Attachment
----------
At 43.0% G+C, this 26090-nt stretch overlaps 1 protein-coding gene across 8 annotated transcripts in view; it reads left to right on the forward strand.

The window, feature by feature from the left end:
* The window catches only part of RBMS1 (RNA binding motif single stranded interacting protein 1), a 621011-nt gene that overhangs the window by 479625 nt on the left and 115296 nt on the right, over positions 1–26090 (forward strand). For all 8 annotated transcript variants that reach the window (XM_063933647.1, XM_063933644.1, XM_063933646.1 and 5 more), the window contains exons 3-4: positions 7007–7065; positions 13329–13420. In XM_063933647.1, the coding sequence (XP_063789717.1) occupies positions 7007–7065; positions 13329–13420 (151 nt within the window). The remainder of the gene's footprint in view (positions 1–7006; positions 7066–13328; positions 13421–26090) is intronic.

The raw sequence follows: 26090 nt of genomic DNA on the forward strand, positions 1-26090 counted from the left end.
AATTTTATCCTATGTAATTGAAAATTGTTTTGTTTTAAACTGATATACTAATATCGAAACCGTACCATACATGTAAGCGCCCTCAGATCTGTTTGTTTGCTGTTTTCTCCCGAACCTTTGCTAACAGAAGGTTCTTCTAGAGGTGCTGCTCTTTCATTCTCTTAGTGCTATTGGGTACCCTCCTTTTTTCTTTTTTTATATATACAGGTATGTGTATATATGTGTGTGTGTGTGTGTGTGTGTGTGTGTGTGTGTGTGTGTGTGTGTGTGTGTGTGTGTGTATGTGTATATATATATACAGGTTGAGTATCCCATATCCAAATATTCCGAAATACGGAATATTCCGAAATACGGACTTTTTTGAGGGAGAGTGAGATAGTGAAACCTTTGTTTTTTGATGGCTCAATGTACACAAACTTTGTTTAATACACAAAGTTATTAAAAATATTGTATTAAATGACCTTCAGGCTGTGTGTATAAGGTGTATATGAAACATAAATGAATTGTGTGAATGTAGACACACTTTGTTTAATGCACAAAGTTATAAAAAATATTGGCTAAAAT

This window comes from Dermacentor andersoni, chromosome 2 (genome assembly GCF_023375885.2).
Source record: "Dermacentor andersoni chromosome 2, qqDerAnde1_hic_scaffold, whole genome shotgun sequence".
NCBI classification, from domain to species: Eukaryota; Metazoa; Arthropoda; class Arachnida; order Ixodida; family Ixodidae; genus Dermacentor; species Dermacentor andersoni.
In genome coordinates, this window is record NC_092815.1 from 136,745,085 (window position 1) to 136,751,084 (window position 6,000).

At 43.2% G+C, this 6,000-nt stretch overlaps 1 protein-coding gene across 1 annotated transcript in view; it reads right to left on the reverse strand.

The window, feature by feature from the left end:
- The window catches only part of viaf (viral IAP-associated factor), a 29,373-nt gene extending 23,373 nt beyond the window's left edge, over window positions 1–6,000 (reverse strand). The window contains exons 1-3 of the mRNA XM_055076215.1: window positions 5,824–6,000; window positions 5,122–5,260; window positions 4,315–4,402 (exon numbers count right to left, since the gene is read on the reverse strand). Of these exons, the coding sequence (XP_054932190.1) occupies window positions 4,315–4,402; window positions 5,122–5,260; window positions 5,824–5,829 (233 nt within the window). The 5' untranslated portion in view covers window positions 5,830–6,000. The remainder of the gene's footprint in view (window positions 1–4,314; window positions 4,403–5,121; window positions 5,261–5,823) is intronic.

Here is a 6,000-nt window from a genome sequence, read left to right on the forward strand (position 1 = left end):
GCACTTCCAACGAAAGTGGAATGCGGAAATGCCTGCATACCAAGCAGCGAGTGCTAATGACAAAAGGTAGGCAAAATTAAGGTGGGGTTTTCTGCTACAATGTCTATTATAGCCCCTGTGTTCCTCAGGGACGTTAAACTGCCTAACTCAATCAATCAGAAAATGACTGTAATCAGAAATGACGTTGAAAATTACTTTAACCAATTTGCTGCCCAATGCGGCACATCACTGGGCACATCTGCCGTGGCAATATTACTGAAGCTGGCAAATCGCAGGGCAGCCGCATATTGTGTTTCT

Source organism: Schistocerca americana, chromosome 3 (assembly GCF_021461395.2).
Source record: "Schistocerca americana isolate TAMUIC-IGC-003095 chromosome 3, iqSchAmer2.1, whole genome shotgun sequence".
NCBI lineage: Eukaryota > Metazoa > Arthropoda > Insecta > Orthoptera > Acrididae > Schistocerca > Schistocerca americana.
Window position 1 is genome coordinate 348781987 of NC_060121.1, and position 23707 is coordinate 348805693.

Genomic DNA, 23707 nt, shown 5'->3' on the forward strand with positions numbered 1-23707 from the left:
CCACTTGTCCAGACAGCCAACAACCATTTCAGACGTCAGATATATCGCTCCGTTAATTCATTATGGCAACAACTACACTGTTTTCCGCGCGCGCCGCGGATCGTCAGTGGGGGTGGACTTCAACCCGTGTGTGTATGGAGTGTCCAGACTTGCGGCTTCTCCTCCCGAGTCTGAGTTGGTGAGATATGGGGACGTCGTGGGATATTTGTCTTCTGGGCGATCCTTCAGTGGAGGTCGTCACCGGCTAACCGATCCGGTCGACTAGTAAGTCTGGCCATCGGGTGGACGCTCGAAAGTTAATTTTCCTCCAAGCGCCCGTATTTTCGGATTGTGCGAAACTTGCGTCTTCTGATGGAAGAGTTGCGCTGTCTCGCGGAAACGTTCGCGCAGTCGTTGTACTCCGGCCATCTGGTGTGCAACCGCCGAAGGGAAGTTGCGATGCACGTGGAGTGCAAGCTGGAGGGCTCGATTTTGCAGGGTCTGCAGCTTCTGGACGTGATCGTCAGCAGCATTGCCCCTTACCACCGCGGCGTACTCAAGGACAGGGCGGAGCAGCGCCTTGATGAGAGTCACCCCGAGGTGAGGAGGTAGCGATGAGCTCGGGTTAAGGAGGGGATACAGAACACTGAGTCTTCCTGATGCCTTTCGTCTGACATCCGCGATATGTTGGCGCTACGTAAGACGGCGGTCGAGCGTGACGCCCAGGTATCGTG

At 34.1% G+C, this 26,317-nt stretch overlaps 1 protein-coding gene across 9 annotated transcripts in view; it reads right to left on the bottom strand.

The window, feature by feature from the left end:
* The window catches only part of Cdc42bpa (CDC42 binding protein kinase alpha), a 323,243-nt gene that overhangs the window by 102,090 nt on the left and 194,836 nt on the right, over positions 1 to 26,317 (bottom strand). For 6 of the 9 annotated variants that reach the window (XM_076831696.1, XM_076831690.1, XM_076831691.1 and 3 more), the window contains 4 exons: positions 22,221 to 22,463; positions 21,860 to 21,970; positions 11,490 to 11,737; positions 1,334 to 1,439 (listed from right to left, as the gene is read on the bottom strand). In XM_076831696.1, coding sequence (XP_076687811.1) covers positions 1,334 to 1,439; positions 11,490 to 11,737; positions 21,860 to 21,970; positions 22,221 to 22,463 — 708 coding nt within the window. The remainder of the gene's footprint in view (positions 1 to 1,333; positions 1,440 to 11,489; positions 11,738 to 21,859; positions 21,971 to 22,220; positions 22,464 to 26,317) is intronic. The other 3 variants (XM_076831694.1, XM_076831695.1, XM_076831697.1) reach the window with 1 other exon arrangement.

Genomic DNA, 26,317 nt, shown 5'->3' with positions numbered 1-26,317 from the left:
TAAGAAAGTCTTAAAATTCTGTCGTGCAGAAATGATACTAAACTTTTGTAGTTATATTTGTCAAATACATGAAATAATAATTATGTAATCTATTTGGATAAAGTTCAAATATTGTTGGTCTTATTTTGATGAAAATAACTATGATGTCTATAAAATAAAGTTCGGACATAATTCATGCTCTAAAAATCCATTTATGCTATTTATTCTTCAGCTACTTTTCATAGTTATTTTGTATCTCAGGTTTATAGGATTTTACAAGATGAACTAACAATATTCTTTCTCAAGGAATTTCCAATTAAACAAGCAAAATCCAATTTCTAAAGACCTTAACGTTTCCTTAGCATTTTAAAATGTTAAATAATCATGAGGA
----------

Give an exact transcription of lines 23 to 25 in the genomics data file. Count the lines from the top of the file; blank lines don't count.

* The window catches only part of Cdc42bpa (CDC42 binding protein kinase alpha), a 323,243-nt gene that overhangs the window by 102,090 nt on the left and 194,836 nt on the right, over positions 1 to 26,317 (bottom strand). For 6 of the 9 annotated variants that reach the window (XM_076831696.1, XM_076831690.1, XM_076831691.1 and 3 more), the window contains 4 exons: positions 22,221 to 22,463; positions 21,860 to 21,970; positions 11,490 to 11,737; positions 1,334 to 1,439 (listed from right to left, as the gene is read on the bottom strand). In XM_076831696.1, coding sequence (XP_076687811.1) covers positions 1,334 to 1,439; positions 11,490 to 11,737; positions 21,860 to 21,970; positions 22,221 to 22,463 — 708 coding nt within the window. The remainder of the gene's footprint in view (positions 1 to 1,333; positions 1,440 to 11,489; positions 11,738 to 21,859; positions 21,971 to 22,220; positions 22,464 to 26,317) is intronic. The other 3 variants (XM_076831694.1, XM_076831695.1, XM_076831697.1) reach the window with 1 other exon arrangement.

Genomic DNA, 26,317 nt, shown 5'->3' with positions numbered 1-26,317 from the left:
TAAGAAAGTCTTAAAATTCTGTCGTGCAGAAATGATACTAAACTTTTGTAGTTATATTTGTCAAATACATGAAATAATAATTATGTAATCTATTTGGATAAAGTTCAAATATTGTTGGTCTTATTTTGATGAAAATAACTATGATGTCTATAAAATAAAGTTCGGACATAATTCATGCTCTAAAAATCCATTTATGCTATTTATTCTTCAGCTACTTTTCATAGTTATTTTGTATCTCAGGTTTATAGGATTTTACAAGATGAACTAACAATATTCTTTCTCAAGGAATTTCCAATTAAACAAGCAAAATCCAATTTCTAAAGACCTTAACGTTTCCTTAGCATTTTAAAATGTTAAATAATCATGAGGA